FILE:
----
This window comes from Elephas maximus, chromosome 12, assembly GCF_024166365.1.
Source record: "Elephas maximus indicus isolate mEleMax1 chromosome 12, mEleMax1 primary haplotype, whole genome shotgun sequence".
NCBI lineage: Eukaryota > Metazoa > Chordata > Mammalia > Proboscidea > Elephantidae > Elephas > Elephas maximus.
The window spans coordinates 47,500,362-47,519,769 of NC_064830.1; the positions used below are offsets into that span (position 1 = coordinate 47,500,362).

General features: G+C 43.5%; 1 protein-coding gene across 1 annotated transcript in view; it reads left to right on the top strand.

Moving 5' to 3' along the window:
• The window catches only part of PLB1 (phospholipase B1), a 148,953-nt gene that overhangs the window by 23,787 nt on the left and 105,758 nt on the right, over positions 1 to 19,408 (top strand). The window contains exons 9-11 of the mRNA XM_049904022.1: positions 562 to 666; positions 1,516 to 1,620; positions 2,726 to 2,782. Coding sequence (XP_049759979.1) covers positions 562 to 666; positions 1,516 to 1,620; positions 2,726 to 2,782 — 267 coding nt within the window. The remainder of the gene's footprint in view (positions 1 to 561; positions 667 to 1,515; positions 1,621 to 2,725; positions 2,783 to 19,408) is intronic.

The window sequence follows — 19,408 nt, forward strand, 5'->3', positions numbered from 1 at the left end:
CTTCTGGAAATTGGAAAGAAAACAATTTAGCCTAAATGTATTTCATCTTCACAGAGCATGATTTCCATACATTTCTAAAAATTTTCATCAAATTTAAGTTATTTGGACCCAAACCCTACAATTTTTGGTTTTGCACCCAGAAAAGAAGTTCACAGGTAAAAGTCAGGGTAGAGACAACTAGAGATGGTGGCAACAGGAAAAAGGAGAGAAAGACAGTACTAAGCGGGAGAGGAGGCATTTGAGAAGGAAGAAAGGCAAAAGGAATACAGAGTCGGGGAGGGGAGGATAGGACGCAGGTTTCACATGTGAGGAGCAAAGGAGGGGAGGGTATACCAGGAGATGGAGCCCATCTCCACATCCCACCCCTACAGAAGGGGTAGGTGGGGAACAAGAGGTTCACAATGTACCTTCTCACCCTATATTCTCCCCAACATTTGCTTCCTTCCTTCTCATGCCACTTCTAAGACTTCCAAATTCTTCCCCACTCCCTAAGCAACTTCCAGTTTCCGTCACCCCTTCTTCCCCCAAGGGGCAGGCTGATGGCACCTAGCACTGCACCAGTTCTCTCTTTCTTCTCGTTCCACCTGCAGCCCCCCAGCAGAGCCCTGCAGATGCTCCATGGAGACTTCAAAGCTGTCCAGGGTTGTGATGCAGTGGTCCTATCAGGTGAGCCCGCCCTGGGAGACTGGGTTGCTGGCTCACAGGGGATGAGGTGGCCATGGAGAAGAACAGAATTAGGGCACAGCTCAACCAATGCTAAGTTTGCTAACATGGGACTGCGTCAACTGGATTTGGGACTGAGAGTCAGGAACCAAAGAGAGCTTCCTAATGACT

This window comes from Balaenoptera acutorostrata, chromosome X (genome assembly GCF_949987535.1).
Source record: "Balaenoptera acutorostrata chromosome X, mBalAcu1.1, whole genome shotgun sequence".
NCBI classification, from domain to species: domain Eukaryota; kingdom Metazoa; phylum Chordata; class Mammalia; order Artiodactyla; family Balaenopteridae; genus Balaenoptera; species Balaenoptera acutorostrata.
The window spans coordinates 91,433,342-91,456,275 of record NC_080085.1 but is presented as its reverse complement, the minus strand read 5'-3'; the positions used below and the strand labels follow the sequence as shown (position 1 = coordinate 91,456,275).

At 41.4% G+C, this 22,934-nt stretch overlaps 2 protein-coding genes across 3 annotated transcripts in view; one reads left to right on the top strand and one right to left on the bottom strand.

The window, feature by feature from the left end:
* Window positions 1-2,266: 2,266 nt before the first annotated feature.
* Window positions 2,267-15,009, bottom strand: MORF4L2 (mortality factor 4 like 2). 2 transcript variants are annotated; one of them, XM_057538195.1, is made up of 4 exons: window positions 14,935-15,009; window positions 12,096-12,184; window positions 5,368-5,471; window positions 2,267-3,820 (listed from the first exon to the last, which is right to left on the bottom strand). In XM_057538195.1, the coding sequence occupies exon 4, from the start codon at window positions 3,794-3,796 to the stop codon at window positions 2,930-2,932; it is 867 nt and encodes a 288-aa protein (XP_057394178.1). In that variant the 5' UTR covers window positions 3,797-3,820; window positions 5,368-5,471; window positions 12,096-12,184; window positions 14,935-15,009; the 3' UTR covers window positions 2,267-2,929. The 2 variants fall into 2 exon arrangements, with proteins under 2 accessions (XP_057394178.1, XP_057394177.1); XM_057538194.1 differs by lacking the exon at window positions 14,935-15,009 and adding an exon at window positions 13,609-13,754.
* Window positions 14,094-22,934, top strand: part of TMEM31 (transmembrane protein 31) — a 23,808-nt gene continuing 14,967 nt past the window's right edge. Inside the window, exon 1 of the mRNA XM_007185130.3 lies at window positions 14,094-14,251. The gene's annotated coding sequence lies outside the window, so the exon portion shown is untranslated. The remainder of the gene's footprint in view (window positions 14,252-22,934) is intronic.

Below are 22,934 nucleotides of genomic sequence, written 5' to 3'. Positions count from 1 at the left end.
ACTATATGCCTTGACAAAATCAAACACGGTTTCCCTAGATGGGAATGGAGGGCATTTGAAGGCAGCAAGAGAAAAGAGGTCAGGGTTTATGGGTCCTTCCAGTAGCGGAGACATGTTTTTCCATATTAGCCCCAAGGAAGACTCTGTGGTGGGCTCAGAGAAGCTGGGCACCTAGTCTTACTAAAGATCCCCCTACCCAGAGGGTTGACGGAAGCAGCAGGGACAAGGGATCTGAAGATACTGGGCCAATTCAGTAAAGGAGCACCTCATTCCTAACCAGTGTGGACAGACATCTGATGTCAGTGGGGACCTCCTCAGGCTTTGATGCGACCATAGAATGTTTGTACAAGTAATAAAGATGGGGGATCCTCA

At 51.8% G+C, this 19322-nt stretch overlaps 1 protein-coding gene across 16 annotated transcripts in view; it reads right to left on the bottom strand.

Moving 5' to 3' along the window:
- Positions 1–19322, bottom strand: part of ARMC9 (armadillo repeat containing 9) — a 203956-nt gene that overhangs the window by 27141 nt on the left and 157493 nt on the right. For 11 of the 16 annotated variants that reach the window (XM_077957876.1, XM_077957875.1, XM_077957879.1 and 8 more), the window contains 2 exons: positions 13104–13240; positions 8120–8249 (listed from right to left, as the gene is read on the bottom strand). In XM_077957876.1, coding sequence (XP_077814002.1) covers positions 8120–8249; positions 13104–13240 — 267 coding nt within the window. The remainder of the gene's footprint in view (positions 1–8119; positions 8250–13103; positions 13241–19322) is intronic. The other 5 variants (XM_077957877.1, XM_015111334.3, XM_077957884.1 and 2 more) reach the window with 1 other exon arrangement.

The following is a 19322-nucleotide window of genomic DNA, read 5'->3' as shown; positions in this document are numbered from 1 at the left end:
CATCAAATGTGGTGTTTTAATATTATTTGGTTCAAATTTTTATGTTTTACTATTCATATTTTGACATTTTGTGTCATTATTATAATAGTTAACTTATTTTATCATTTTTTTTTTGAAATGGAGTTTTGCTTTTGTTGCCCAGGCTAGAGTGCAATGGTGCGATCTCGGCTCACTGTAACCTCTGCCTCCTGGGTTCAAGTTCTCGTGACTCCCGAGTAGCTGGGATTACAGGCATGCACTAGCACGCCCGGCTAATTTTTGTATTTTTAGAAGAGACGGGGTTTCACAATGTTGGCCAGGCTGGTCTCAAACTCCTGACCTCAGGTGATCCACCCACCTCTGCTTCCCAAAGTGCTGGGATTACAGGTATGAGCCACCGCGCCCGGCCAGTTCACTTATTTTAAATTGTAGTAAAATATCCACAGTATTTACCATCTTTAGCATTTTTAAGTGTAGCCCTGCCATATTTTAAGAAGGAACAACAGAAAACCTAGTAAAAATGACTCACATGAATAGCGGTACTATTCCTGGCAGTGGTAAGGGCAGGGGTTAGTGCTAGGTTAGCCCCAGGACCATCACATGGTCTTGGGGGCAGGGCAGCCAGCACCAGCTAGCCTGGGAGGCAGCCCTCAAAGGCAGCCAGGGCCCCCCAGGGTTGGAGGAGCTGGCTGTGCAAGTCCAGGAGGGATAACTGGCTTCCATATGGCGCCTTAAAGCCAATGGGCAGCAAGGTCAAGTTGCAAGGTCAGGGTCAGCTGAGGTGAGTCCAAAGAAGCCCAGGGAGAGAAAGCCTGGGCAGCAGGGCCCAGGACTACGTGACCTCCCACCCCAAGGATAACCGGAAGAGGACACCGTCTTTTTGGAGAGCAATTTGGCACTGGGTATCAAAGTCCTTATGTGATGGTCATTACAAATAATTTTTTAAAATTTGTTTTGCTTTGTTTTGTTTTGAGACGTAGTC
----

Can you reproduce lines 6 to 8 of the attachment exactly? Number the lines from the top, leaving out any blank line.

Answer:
Moving 5' to 3' along the window:
• The window catches only part of PLB1 (phospholipase B1), a 148,953-nt gene that overhangs the window by 23,787 nt on the left and 105,758 nt on the right, over positions 1 to 19,408 (top strand). The window contains exons 9-11 of the mRNA XM_049904022.1: positions 562 to 666; positions 1,516 to 1,620; positions 2,726 to 2,782. Coding sequence (XP_049759979.1) covers positions 562 to 666; positions 1,516 to 1,620; positions 2,726 to 2,782 — 267 coding nt within the window. The remainder of the gene's footprint in view (positions 1 to 561; positions 667 to 1,515; positions 1,621 to 2,725; positions 2,783 to 19,408) is intronic.

The window sequence follows — 19,408 nt, forward strand, 5'->3', positions numbered from 1 at the left end: